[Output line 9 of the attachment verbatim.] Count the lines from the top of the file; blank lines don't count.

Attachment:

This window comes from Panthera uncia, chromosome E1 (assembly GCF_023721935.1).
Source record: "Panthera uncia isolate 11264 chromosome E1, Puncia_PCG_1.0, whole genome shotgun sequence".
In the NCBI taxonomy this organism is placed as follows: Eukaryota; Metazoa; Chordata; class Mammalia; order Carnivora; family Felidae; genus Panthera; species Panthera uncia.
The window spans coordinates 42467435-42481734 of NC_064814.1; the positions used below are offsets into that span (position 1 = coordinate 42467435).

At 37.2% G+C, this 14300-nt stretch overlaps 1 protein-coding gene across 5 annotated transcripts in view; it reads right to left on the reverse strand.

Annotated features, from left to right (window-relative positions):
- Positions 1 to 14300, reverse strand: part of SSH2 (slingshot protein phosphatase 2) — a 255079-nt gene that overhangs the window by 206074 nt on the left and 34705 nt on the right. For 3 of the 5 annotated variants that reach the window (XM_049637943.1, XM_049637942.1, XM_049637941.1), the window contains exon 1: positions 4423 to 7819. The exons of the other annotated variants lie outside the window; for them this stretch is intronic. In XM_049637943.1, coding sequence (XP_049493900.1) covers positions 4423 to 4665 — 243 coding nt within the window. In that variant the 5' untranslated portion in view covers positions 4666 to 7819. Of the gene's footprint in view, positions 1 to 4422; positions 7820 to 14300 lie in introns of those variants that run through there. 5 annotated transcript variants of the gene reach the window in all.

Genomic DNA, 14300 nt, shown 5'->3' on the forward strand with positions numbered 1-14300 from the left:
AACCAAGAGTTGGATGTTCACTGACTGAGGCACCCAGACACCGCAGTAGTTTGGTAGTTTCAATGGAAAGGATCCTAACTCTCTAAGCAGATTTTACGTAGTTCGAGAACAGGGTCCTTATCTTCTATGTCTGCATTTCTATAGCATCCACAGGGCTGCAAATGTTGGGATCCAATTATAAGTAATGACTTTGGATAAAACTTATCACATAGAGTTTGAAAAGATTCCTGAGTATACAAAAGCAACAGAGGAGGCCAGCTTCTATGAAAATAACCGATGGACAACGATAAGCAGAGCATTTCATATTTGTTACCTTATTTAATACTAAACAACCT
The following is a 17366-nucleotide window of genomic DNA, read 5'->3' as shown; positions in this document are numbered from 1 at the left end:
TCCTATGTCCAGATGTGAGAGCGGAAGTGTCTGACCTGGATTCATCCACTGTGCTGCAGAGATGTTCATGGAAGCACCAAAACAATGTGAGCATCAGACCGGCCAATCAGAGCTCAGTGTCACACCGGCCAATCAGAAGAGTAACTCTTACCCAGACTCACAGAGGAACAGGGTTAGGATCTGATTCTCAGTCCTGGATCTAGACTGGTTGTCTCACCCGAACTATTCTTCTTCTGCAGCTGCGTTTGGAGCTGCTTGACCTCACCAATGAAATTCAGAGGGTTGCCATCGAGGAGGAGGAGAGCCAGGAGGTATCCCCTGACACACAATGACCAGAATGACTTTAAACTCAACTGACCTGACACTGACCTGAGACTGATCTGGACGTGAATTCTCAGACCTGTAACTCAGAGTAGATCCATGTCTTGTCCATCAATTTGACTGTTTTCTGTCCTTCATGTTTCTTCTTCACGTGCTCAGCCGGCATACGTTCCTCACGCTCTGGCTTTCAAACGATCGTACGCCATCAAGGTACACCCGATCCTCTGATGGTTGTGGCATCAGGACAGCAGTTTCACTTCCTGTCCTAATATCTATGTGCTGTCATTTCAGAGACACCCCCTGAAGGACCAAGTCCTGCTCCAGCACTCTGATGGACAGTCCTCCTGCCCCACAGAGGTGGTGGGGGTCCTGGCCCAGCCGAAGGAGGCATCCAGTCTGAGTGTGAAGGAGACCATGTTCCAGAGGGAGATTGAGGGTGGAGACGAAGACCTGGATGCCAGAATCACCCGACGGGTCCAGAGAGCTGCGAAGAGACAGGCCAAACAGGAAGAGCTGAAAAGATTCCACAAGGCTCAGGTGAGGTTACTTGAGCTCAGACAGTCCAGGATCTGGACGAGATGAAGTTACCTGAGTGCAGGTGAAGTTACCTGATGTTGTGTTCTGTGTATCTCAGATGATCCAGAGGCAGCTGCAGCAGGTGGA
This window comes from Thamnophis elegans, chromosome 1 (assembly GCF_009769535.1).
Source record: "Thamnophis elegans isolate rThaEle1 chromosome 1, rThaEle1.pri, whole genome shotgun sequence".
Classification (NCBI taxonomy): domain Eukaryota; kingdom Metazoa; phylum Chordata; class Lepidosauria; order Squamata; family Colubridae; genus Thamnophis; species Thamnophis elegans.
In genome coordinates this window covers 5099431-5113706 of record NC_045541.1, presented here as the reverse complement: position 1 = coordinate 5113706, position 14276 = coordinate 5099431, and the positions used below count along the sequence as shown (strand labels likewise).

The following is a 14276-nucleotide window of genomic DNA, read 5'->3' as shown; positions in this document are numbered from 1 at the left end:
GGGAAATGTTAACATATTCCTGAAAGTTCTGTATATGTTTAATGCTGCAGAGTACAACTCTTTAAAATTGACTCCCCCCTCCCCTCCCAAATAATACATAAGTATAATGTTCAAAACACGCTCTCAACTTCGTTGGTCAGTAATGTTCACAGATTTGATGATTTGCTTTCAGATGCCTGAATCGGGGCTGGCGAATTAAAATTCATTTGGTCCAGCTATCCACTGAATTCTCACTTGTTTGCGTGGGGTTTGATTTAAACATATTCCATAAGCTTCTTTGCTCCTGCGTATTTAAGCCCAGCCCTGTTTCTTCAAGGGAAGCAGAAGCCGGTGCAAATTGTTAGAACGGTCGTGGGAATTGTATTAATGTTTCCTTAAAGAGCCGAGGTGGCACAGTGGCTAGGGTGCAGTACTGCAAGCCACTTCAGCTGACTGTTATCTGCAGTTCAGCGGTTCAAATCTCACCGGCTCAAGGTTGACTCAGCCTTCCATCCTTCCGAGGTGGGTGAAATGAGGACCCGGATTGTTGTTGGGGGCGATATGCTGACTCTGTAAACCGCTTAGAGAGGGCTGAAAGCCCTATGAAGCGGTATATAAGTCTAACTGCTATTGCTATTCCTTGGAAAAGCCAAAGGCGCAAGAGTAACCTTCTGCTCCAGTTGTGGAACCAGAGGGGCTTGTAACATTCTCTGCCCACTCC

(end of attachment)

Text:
AACCAAGAGTTGGATGTTCACTGACTGAGGCACCCAGACACCGCAGTAGTTTGGTAGTTTCAATGGAAAGGATCCTAACTCTCTAAGCAGATTTTACGTAGTTCGAGAACAGGGTCCTTATCTTCTATGTCTGCATTTCTATAGCATCCACAGGGCTGCAAATGTTGGGATCCAATTATAAGTAATGACTTTGGATAAAACTTATCACATAGAGTTTGAAAAGATTCCTGAGTATACAAAAGCAACAGAGGAGGCCAGCTTCTATGAAAATAACCGATGGACAACGATAAGCAGAGCATTTCATATTTGTTACCTTATTTAATACTAAACAACCT